The largely stagnant mergers and acquisitions market is showing signs of life, and financial professionals from metro Milwaukee believe it will continue to improve throughout 2010.
The M&A marketplace was down significantly in 2009 because of the global financial crisis, difficulty in obtaining financing and the poor financial performance of many companies.
As the recession has eased, banks have been increasingly willing to lend and businesses have improved their performance – all of which bode well for the buy/sell marketplace.
A recent survey of members of the Wisconsin chapter of the Association for Corporate Growth shows that 77 percent of professionals in the investment banking, corporate finance and related fields expect an increase in merger activity over the next six months.
“If the recovery is coming, it means that companies would be coming to market not because they have to, as much as it will be owners will be bringing a quality company with good value proposition,” said John Kielich, managing director of Brookfield-based Kolb + Co. Corporate Finance LLC.
In addition to the improving economy, several pressures are helping to increase the number of companies being brought to market now, said Linda Mertz, managing director of Waukesha-based Mertz Associates Inc.
“Buyers with cash realize that in order to grow, they will have to make acquisitions,” she said. “There are company owners that are getting tired – they could have good companies with good profits, but they look forward to what’s happening (politically) and may be concerned about future taxes.”
Ronald Miller, managing director with Cleary Gull LLC, agreed.
“I think the trend is increasing now, but I think it will be weighted toward the second half of the year as companies continue to rebound in front of tax law changes,” he said.
Doug Mitman, managing director with Milwaukee-based Grace Matthews Inc., said the experiences of business owners in the recession will help drive some companies to market.
“A lot of people were really scared in this downturn,” he said. “They’re happy that they survived and are doing better, but they are afraid of where this would leave them if it happened again.”
Most companies that were sold in 2009 were on one end of the performance spectrum – either high-flying firms that could command a premium or companies in a distressed or turnaround situation, Miller said.
“This year, the window is opening for average or more traditional middle market companies,” he said. “The data is dropping on multiples, and that’s because middle market companies are coming back into play. I’ve got four pitches in two weeks. There is an abundance of buyers.”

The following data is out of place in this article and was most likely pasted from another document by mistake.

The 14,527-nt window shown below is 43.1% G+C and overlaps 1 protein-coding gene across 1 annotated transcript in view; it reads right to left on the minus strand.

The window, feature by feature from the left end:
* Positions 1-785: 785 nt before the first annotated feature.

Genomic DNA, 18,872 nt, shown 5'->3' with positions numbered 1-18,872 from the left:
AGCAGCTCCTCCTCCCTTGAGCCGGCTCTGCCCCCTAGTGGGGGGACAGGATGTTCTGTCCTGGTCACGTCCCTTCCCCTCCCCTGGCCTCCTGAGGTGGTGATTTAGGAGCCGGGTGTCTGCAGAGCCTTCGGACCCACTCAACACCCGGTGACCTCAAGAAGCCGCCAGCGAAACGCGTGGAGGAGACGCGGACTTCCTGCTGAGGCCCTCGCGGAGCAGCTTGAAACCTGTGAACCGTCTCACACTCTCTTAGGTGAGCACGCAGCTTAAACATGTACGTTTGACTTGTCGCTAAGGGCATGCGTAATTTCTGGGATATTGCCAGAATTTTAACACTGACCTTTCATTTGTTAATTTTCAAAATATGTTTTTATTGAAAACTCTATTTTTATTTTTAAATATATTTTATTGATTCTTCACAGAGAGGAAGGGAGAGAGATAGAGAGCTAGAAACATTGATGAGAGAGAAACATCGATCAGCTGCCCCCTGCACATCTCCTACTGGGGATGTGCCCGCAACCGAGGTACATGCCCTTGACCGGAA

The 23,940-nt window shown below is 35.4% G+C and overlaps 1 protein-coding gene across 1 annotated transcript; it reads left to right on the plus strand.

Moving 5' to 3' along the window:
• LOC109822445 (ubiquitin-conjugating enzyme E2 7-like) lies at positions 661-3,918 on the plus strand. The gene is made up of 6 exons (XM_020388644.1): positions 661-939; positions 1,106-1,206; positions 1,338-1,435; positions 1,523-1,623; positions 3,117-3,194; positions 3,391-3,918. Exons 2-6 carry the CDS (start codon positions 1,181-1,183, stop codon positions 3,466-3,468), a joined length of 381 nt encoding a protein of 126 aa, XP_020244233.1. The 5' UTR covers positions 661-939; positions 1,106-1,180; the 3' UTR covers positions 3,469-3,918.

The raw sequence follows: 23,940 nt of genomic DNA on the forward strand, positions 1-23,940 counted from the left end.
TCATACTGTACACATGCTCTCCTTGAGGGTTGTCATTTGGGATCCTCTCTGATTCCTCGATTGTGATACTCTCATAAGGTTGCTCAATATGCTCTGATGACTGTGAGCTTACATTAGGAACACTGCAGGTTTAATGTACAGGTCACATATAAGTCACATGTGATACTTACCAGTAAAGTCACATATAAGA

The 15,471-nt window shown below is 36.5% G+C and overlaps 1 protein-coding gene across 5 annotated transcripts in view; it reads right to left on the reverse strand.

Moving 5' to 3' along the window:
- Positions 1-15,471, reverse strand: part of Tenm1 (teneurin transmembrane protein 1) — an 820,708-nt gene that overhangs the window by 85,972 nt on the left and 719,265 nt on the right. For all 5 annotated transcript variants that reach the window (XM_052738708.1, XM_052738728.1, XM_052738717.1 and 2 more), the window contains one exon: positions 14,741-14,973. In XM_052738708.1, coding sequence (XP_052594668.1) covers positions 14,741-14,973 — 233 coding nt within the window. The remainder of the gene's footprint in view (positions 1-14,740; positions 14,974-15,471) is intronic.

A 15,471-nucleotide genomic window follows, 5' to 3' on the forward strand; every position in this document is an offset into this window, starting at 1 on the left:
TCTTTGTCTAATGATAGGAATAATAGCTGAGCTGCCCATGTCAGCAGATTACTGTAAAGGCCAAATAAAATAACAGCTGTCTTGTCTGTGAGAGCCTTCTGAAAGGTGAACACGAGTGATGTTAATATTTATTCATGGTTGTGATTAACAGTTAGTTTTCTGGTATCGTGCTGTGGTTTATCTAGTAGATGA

The deal pipeline at many investment bankers in the metro area has increased and improved dramatically over the last six months.
“The number of prospects calling us and the quality of prospects is significantly better, incredibly better than six months ago,” Mertz said. “There is a big difference in my world now, and I think it will continue to get better.”
Strategic buyers made up the overwhelming majority of the deal marketplace in 2009 – with private equity purchases only accounting for about three percent of the global M&A marketplace last year. In 2005 through 2007, private equity accounted for more than 25 percent of all buyouts.
However, Milwaukee-based and other Midwestern private equity buyers will re-emerge this year, Mertz said.
“They will come back to the table but not as strong as they were,” she said. “Those that will come back will have the cash and will be smart and will be looking for opportunities. But they will be selective to strategic opportunities.”
John Reinke, director of Generation Growth Capital Inc., a Milwaukee-based private equity firm, said his company and several other Milwaukee area private equity firms believe there will be a resurgence in private equity acquisition in the region this year.
“There are dollars on the sideline right now,” he said. “There was a feeling, heading into 2009, that we were standing on the precipice and didn’t know how far we had to drop. In 2010, there’s a feeling like we’re on the ground. It makes it easier to get deals done in that type of environment.”
Private equity investors will have to come back to the deal table in 2010, Mitman said, because of the large amounts of capital that need to be invested or given back to fund contributors.
“The money’s still there. It just had to take a little vacation,” he said. “It was so hard for them to be competitive (last year). There was no debt.”
In its recent discussions with financial institutions, Generations Growth Capital has seen more willingness to lend for M&A deals, which could be a sign of continued improvement in the deal marketplace this year.
“From our experience in the credit markets, they’re going to be there for the good deals,” Reinke said. “We’ve got a long track before credit is going to be loose enough to drive valuation changes – banks aren’t going to be funding collateral airballs anytime soon. But for moderately structured deals that have components of equity backing them, banks are going to be playing for those types of transactions.”
Miller has had similar recent dealings with banks that seem to be increasingly willing to lend for buyouts. As the economy gradually improves this year, as many expect it to, the deal marketplace will also improve, he said.
“The worst thing for my business is volatility,” Miller said. “The consensus view is that the economy is improving and if we have a shared vision of the future, we can reach an agreement on deals.”